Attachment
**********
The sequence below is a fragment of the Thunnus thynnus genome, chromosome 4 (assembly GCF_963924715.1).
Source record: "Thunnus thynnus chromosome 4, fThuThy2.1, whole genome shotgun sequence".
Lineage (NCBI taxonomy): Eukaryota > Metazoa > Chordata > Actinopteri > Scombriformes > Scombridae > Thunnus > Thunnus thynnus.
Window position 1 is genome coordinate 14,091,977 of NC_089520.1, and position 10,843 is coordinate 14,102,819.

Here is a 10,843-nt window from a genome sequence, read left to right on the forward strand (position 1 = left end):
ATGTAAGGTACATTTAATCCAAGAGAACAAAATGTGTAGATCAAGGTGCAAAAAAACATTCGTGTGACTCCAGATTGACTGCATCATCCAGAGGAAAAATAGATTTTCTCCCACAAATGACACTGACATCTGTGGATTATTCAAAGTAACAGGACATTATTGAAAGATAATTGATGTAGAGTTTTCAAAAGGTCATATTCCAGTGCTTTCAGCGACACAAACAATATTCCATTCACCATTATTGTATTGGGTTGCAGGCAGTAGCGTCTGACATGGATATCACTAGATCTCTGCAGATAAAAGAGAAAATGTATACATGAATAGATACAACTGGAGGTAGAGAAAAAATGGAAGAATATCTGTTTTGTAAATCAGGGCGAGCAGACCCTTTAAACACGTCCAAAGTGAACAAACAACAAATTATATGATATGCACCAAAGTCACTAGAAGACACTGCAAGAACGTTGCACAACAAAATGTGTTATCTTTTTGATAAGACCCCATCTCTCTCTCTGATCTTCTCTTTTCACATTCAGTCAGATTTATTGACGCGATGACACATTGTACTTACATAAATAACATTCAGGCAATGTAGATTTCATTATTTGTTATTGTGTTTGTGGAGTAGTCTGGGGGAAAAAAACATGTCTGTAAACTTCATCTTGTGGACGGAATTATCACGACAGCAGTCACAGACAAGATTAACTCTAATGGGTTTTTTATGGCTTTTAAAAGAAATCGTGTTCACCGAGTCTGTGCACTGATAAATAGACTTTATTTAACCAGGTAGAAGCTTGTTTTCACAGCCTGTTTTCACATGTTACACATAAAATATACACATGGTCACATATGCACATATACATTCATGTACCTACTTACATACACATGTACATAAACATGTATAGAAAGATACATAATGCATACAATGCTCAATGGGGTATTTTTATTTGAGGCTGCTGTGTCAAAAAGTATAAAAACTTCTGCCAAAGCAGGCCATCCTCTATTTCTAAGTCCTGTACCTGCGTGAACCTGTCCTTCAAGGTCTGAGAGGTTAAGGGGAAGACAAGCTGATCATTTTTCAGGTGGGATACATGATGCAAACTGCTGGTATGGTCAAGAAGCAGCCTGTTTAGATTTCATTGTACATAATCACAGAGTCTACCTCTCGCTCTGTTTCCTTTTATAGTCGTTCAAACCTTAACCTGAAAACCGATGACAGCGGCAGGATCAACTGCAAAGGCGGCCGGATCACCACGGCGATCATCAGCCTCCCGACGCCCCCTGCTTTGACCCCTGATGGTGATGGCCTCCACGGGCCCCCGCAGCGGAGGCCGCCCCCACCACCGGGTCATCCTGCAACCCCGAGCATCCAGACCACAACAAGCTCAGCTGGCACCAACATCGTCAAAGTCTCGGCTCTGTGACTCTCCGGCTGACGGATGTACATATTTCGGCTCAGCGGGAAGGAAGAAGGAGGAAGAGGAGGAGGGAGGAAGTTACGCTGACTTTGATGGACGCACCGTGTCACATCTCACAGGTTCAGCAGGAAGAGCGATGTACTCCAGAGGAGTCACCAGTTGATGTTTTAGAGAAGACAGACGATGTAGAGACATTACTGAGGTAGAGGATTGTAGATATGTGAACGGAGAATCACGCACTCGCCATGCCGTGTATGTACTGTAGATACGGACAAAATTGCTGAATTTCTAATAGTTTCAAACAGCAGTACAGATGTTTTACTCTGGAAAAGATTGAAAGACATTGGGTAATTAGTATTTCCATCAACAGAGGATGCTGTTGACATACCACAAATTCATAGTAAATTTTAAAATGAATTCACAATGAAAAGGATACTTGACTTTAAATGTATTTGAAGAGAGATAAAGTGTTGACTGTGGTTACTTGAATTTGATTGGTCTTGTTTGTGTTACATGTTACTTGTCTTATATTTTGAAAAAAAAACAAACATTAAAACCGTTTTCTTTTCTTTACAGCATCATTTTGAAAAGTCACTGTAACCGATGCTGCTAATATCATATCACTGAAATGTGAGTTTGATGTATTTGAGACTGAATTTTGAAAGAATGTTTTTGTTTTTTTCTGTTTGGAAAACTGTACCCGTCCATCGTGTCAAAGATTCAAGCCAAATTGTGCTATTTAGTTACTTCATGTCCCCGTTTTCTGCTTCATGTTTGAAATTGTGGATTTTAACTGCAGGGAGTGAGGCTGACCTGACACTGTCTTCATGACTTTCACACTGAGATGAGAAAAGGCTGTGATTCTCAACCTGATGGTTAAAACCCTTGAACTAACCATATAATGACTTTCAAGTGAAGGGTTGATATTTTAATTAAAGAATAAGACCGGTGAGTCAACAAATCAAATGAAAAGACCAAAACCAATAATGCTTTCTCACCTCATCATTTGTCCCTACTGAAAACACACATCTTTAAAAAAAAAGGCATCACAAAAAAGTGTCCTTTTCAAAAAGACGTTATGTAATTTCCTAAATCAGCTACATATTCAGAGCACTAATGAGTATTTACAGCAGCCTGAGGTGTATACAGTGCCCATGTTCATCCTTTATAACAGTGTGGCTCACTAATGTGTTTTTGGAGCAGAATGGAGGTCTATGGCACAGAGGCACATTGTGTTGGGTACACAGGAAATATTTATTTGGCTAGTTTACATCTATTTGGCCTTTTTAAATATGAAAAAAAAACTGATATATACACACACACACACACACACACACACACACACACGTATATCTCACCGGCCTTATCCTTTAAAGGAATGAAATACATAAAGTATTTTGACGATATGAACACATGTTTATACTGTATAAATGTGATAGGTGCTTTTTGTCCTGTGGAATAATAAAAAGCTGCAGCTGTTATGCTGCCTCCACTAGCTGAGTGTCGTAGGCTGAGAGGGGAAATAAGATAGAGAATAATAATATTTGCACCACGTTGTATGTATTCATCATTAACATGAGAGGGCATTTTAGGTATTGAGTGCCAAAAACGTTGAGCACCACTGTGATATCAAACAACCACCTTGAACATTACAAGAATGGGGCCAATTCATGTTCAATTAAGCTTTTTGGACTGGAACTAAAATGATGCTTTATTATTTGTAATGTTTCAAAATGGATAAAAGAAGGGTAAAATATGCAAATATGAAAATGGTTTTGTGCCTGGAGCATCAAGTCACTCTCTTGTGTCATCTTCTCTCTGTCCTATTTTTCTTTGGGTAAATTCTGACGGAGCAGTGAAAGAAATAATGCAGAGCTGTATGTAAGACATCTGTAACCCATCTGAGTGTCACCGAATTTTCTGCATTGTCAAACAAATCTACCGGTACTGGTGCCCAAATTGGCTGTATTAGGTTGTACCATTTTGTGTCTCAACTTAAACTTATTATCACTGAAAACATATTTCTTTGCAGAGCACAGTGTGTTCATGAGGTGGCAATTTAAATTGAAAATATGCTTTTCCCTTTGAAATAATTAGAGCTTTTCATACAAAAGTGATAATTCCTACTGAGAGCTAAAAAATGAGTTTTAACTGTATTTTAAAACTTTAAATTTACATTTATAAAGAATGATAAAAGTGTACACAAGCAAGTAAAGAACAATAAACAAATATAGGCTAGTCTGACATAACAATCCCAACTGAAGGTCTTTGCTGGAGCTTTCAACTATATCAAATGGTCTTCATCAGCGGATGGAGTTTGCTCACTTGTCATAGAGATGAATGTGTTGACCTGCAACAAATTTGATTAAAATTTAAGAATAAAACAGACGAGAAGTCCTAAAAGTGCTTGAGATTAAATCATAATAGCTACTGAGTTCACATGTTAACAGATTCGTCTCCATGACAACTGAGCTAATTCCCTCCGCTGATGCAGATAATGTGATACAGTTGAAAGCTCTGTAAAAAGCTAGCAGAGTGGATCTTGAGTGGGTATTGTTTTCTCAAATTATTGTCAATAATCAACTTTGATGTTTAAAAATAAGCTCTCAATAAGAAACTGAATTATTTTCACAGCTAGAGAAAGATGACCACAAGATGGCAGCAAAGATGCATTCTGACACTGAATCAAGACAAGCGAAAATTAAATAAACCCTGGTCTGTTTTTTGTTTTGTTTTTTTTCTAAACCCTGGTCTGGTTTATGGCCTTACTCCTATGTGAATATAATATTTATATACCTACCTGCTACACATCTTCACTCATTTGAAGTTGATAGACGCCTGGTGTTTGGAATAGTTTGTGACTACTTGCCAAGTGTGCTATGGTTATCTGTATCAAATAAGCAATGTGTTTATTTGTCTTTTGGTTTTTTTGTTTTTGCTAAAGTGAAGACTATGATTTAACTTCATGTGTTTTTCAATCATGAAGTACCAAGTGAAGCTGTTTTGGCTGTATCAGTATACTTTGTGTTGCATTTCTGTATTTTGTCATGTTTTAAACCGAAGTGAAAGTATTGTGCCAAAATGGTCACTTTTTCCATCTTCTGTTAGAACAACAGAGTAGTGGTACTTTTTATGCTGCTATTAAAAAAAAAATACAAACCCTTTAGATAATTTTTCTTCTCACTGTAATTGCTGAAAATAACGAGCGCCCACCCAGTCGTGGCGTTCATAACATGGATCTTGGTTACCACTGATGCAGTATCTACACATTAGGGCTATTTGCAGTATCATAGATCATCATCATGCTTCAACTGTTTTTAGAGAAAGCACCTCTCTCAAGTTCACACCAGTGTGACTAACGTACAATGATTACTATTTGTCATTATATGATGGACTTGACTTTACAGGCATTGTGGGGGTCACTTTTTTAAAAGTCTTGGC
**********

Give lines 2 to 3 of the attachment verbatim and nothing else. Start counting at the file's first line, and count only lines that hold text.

Source record: "Thunnus thynnus chromosome 4, fThuThy2.1, whole genome shotgun sequence".
Lineage (NCBI taxonomy): Eukaryota > Metazoa > Chordata > Actinopteri > Scombriformes > Scombridae > Thunnus > Thunnus thynnus.